In 1946, the world was transfixed by the Nuremberg Trials, stunned by Nazi crimes against humanity that included grisly experimentation on concentration-camp inmates under the direction of Josef Mengele, the SS physician infamous as the “angel of death.”
So it came as a shock to many — including Susan Reverby, the researcher who made the discovery — to learn, more than six decades later, that U.S. health officials had conducted their own experiments on prisoners, mental patients and soldiers in the immediate wake of World War II, while the horrors of Nazism were still raw. Under the auspices of the National Institutes of Health, American doctors in Guatemala inoculated nearly 700 subjects with syphilis bacteria to see if penicillin might not just cure the disease, but prevent it in people who had recently been infected.
Male subjects, even those confined to the penitentiary, were at first treated to visits from prostitutes known to have syphilis, Reverby found. If the subjects failed to become infected themselves, doctors poured a specially formulated inoculum onto abrasions they made on the men’s penises, or infected them via spinal taps. Women subjects, who were later added to the study, had the syphilis bacteria injected into the cervix.
Subjects, Reverby said Thursday at Boalt Hall, were given a pack of cigarettes in payment for inoculations, blood draws or spinal taps. The reward for observation by medical personnel was a single cigarette.
The story, she acknowledged, “fits the trope of a grade-B horror movie,” with details that are “gruesome and involve sex.”
But this long-buried episode of U.S. history also raises troubling issues of medical ethics, informed consent and human rights, which is why Eric Stover, the head of the campus’s Human Rights Center, invited Reverby here to discuss the case after reading about it in a front-page New York Times story last October.
“My reaction,” recalled Stover, “was ‘Oh, my God,’ and I think that was the reaction of many people.”
Reverby’s paper about the two-year program, published in July 2010 in a “really obscure” academic journal, led to a formal apology from the Obama administration and a massive outpouring of worldwide media interest, from NBC and the BBC to Al Jazeera and, of course, the Guatemalan press.
Reverby, a medical historian at Wellesley College, said she was researching another notorious case of unethical experimentation — the U.S. government-run Tuskegee study, in which doctors withheld treatment from black American men with syphilis — when she found references to the Guatemala study in papers donated to the University of Pittsburgh by John Cutler, a U.S. Public Health Service doctor who took part in the Tuskegee experiments. Reverby has written extensively about Tuskegee, notably in her 2009 book Examining Tuskegee: The Infamous Syphilis Study and its Legacy.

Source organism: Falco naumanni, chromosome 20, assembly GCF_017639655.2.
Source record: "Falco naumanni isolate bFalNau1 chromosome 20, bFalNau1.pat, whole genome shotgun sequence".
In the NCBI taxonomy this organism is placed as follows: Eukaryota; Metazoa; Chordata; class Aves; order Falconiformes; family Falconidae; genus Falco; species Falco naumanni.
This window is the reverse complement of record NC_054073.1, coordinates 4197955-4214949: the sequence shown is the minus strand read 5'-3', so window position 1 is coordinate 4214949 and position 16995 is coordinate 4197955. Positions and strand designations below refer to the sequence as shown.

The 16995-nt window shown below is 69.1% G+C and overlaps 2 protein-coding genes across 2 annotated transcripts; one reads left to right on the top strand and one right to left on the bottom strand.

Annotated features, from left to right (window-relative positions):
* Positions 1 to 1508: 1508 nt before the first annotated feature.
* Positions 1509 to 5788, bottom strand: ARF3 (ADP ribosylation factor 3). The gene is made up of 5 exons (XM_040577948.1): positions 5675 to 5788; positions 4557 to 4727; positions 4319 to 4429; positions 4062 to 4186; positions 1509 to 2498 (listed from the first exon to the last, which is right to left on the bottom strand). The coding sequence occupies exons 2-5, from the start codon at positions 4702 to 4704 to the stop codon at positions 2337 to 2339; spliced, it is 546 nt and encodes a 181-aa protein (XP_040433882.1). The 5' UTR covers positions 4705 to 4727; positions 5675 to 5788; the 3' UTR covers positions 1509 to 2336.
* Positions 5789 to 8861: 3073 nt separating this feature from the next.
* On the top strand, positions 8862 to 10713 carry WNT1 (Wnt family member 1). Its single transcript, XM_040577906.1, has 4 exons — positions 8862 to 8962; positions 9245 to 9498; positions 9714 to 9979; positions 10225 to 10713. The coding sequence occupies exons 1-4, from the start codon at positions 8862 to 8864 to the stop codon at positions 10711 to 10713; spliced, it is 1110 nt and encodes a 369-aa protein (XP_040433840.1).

Those experiments, which used Alabama sharecroppers as unwitting subjects, came to light in 1972, and President Clinton issued a belated public apology in 1997. This time, the apologies came from Hillary Clinton, the U.S. secretary of State, and Health and Human Services Secretary Kathleen Sibelius. Secretary Clinton also phoned Guatemala’s president, Álvaro Colom, ahead of the official announcement.
Cutler — who was still defending the Tuskegee study as late as 1993, when he appeared in a Nova episode titled “Deadly Deception” — turned out to have been a key figure in the secret Guatemalan experiments as well. His papers, which he donated in 1990, garnered no notice until 2005, when Reverby found them in a university library. She said she was “blown away” by the discovery, but didn’t get to return to Pittsburgh to investigate further until 2009, when she was ready to move on from her Tuskegee research.
In July 2010, she sent a pre-publication copy of her paper to a former director of the Centers for Disease Control, who shared it with current agency officials. Eventually, Reverby said, her findings made their way up the federal bureaucracy to the State Department and the White House. Then came the official apologies, and a barrage of interest and outrage that put Reverby at the center of a worldwide media storm.
Horrific as Tuskegee was, it did not — contrary to widespread belief — involve actively infecting the subjects, Reverby stressed. The Guatemala study not only required intentionally (and often painfully) infecting its subjects, Reverby said, but involved deceiving Guatemalan prison and hospital officials as to the nature of the experiments.
Nonetheless, she cautioned that such deception in the name of medical science could be viewed at the time as “possibly normative,” and warned of the “danger that Cutler will be seen as a monster, like the Nazis’ Dr. Mengele, and that the broader institutional support for his work will be ignored.”
“I’m very conscious,” she added, “of what happens with historical studies in which we try to make the person into someone who’s not like us right now, and it’s too easy for us to distance ourselves from them.”
That point was picked up during a panel discussion in which Reverby was joined by Jodi Halpern, an associate professor of bioethics at the School of Public Health, and Arthur Reingold, a professor of epidemiology and the school’s associate dean for research.
“This is not so much about a particular person who is a monster, a researcher who had no compassion, no empathy,” said Halpern, author of From Detached Concern to Empathy: Humanizing Medical Practice. “It’s much more about how structural factors, and context that gives some people absolute power over other people, make monsters out of all of us.”